Entrepreneur Phil Morle uses the metaphor of a plane taking off when talking about start-up companies and how much cash they burn.
"There's a runway which is as long as the money you've got in the bank and the plane must take off by the end of the runway, otherwise it crashes," says Morle, who heads online venture builder Pollenizer.
Most businesses start with some money to pay rent and wages, to buy equipment and supplies, and for marketing. The trick is to start earning revenue to meet those expenses before the money runs out, and the longer that money lasts, the more chance a company has.
Here are some tips to stop your start-up burning cash so quickly.
Confront the problem: The first thing to do is to check where you're up to.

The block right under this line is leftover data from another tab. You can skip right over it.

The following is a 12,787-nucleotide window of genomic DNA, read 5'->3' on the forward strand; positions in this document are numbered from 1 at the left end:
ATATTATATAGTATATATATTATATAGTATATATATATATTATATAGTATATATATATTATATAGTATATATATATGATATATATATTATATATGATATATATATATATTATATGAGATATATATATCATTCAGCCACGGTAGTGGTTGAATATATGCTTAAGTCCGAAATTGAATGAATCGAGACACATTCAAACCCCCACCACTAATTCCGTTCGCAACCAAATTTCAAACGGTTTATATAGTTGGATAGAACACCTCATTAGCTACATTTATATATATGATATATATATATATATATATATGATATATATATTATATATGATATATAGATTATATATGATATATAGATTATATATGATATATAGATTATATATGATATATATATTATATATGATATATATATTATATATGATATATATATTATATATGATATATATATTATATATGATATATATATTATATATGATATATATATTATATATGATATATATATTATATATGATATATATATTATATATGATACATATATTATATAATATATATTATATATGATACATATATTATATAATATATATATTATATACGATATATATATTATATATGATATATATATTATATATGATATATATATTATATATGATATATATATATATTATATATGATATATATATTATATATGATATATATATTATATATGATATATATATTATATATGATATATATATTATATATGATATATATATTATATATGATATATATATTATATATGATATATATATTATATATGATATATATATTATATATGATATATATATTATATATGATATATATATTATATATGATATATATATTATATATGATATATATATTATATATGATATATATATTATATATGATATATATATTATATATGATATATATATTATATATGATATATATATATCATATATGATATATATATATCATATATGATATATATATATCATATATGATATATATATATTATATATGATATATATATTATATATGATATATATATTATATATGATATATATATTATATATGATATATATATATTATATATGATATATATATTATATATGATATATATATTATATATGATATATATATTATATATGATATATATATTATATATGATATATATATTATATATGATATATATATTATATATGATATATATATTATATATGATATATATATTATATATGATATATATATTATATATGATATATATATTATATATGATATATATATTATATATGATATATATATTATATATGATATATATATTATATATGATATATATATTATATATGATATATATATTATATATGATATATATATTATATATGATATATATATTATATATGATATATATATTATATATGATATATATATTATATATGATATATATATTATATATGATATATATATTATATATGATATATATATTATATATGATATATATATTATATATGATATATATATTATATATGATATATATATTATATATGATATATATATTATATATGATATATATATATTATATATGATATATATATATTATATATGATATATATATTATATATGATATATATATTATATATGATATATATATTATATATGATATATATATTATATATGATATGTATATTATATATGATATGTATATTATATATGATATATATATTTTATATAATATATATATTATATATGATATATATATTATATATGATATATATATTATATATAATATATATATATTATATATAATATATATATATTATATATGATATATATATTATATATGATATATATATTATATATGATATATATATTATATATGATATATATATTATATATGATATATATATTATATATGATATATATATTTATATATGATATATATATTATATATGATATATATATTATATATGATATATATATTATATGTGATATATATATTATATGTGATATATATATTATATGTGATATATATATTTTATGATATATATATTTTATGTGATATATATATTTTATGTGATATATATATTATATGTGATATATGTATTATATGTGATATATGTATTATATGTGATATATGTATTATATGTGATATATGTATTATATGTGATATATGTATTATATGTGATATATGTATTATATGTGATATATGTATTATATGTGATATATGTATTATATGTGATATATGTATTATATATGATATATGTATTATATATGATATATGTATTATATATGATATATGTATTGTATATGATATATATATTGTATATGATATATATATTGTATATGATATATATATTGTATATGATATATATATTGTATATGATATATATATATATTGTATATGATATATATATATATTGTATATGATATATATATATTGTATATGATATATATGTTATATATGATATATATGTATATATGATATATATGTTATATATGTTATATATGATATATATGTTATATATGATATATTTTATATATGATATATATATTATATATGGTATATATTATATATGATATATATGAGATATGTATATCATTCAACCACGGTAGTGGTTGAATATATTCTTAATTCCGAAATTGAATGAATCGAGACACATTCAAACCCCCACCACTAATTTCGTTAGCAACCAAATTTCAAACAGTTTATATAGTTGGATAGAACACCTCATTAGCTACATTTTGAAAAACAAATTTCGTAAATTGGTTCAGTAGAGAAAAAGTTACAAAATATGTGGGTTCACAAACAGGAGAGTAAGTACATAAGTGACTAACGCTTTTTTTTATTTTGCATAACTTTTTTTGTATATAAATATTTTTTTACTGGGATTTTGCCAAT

Reduce fixed costs: "The more you can have your cost structure as a viable cost rather than as a fixed cost the better," says Greg Hayes, director of professional services firm Hayes Knight.
Don't be too optimistic: Hayes says he often sees businesses rushing out and buying all the stock and suppliers they think they'll need to meet the forecast demand.
Use sweat equity: "Do things that you can do yourself rather than going out and employing someone for it," says Hayes.
Outsource low-value work: Business coach and online video marketer Anthony Idle, however, says that it's not worth doing menial tasks that you could pay someone to do more cheaply if they're detracting from the amount of time you spend running and growing the core business.
Target your marketing better: Work out how much you earn from each sale and how many sales you need to start generating a profit, and then look at the most cost-effective way of winning those sales, says Idle.